25 F3d 1251 Holland v. Rimmer
25 F.3d 1251
Thomas J. HOLLAND, Jr., Plaintiff-Appellant,
Edith RIMMER; Alpha Scott; Edith Elswick; Raymond Cole;
Arvil Ratliff; William P. Harris; Earl Scott; Carol
Brunty; Commonwealth of Virginia; and County of Buchanan,
United States Court of Appeals,
Argued Oct. 25, 1993.
Decided June 13, 1994.
ARGUED: John Lumley Bagwell, John L. Bagwell, P.C., Grundy, VA, for appellant. Kurt Joseph Pomrenke, White, Elliott & Bundy, Bristol, VA, for appellees. ON BRIEF: Steven R. Minor, White, Elliott & Bundy, Bristol, VA, for appellees.
Before RUSSELL and WILKINS, Circuit Judges, and SMITH, United States District Judge for the Eastern District of Virginia, sitting by designation.
Affirmed and remanded in part by published opinion. Judge REBECCA BEACH SMITH wrote the opinion, in which Judge DONALD RUSSELL and Judge WILKINS joined.
REBECCA BEACH SMITH, District Judge:
Thomas J. Holland, Jr. ("Holland") brought this action, pursuant to 42 U.S.C. Sec. 1983, against his former employer, the Buchanan County Department of Social Services; members of the Buchanan County Board of Social Services and the Board of Supervisors, in both their individual and official capacities ("the Board"); the Commonwealth of Virginia;1 and the County of Buchanan. Holland's suit arises out of the termination of his employment by the Board. He appeals an order of the district court granting summary judgment in favor of the Board and the County of Buchanan. The district court relied on Parratt v. Taylor, 451 U.S. 527, 101 S.Ct. 1908, 68 L.Ed.2d 420 (1981), overruled in part on other grounds, Daniels v. Williams, 474 U.S. 327, 330, 106 S.Ct. 662, 664, 88 L.Ed.2d 662 (1986), in ruling that Holland received due process when the Board terminated his employment. Further, the district court held that Holland failed to present a factual basis for any First Amendment claim. For the reasons stated below, we affirm the decision of the district court, but remand for a determination of whether the district court will exercise pendent jurisdiction over Holland's remaining state law claims.2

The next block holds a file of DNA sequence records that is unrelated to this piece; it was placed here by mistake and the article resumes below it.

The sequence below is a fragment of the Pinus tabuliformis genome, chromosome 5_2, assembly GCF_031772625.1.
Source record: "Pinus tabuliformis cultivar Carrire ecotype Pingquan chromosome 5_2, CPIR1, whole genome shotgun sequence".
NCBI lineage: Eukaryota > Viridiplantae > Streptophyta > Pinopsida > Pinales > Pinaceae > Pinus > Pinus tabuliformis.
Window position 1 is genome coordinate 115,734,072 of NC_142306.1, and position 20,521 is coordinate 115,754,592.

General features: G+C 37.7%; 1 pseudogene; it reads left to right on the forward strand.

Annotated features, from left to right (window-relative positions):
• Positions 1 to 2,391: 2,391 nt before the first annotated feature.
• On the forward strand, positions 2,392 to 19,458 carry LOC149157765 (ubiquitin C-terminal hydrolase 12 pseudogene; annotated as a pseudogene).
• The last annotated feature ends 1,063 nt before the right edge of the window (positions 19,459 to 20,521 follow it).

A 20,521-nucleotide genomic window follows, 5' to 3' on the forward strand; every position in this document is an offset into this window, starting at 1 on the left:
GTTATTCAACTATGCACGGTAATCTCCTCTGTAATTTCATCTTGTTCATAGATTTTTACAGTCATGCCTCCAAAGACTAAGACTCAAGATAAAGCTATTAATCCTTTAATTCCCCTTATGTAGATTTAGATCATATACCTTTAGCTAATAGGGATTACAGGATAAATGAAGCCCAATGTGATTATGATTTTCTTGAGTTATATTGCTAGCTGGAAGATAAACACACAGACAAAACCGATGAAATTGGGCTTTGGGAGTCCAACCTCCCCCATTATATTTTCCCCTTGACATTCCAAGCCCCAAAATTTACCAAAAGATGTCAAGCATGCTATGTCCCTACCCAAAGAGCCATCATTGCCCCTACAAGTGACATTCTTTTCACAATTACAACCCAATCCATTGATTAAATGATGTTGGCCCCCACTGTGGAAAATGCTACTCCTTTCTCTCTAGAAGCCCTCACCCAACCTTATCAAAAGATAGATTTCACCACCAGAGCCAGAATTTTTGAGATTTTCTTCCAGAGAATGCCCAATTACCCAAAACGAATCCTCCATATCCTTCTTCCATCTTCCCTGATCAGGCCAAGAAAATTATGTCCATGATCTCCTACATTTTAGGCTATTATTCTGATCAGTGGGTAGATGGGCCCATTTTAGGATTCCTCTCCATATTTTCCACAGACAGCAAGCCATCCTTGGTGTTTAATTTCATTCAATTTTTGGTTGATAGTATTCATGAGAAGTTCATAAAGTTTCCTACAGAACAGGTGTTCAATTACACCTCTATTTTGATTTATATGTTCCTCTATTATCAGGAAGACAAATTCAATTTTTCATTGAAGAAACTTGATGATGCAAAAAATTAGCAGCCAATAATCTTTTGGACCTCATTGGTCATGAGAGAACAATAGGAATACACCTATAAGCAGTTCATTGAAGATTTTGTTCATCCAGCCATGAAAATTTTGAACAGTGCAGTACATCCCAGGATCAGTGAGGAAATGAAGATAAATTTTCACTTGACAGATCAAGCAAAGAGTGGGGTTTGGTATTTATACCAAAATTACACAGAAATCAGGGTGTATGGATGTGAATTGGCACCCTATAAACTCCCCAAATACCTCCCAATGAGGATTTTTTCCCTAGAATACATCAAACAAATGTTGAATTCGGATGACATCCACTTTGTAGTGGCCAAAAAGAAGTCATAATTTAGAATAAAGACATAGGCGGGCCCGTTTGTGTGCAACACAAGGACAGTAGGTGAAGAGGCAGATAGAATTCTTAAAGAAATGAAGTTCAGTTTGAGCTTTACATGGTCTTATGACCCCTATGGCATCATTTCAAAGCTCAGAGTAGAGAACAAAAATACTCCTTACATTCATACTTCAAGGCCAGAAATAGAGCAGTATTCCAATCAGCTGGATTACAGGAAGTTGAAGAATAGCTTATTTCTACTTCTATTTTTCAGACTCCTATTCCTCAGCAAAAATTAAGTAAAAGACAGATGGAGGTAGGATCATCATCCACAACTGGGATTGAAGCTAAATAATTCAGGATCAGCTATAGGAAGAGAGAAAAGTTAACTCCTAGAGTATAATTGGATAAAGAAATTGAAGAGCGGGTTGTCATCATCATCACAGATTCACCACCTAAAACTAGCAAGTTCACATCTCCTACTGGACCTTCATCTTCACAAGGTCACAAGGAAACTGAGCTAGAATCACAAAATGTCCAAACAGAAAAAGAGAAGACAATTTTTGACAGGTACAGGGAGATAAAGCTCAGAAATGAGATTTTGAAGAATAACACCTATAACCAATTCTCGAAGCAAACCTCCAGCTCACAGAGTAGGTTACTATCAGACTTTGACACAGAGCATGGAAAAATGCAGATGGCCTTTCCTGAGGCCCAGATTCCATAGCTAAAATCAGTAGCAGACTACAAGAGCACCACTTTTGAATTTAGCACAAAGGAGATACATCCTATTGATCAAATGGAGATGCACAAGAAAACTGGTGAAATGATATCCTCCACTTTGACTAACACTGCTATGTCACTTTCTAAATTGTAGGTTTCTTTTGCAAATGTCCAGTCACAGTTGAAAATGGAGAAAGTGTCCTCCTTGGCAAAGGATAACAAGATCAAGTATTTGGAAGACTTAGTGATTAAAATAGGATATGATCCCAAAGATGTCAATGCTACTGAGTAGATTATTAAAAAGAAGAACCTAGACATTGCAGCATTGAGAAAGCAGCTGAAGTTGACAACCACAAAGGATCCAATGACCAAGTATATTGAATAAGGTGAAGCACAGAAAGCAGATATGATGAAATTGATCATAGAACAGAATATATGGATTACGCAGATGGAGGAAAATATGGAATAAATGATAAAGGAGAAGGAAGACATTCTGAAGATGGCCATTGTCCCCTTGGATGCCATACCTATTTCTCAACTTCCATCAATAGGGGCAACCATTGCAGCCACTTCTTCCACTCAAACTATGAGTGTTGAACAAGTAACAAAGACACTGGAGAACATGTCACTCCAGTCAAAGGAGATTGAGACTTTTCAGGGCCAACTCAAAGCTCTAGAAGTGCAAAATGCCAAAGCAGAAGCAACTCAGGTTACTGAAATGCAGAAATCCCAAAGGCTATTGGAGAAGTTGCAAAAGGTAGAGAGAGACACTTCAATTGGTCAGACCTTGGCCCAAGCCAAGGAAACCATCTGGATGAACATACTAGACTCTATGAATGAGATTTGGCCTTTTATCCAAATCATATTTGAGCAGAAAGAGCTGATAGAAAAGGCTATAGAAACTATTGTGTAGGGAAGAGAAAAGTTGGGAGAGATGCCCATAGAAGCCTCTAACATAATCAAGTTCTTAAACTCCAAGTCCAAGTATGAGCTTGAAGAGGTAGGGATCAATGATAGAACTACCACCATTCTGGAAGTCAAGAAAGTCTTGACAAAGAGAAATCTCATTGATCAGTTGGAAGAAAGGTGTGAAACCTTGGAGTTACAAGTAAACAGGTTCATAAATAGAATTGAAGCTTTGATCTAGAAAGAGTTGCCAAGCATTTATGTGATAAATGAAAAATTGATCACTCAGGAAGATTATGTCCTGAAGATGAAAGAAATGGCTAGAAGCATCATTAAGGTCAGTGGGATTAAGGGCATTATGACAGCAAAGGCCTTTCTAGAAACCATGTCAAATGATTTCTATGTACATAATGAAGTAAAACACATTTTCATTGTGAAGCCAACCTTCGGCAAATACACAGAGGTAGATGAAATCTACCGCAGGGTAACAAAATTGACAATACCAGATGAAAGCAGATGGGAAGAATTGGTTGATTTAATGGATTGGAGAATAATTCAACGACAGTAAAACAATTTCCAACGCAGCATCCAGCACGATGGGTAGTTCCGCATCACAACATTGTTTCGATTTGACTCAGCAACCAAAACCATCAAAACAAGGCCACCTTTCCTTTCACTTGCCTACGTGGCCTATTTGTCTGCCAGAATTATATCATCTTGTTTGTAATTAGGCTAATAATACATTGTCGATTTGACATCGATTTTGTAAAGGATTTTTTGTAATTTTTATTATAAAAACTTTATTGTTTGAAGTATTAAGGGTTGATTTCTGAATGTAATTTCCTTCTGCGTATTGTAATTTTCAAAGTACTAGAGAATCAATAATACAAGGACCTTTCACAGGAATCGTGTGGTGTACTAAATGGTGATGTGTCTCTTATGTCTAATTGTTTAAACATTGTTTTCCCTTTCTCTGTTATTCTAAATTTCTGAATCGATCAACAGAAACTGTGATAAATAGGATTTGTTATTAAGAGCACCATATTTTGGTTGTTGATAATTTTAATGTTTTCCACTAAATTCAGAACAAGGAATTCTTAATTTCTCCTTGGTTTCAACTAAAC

On August 28, 1990, the Board of the Department of Social Services of Buchanan County voted to fire Thomas J. Holland, Jr. from his position as Director of Social Services of Buchanan County, Virginia. No reasons were given for his discharge. Holland filed a grievance, and on September 14, 1990, the Board sent him a letter, stating its reasons for his discharge and enclosing an unsatisfactory employee evaluation. In the same letter, the Board gave Holland five days to respond to its reasons for the discharge. Holland chose not to respond. By letter dated September 24, 1990, the Board reinstated Holland and fully compensated him for the period from August 28, 1990 to September 24, 1990, due to its initial failure to provide him with an explanation for his first termination. On the same date, however, the Board again fired Holland, providing him with four reasons for his dismissal,3 and gave him a reasonable time to respond to its action. Holland again filed a grievance, requesting a hearing.
A grievance panel hearing was conducted on June 25, 26, and 27, 1991, and a final panel decision was duly entered on August 28, 1991. The grievance panel found that the Board of Social Services did not comply with procedural requirements of the personnel manual when it fired Holland on August 28, 1990,4 and that Holland was not guilty of committing a Group I or Group II offense.5 However, the grievance panel apparently did find Holland guilty of a Group III offense, namely falsifying a record, which was one of the four reasons given for Holland's discharge on September 24, 1990.6 Because it found that the Board later ratified the acts for which it discharged Holland, the panel reinstated him effective July 15, 1991.7 Finally, the panel specifically denied Holland back pay "due to the mitigating circumstances." J.A. at 47.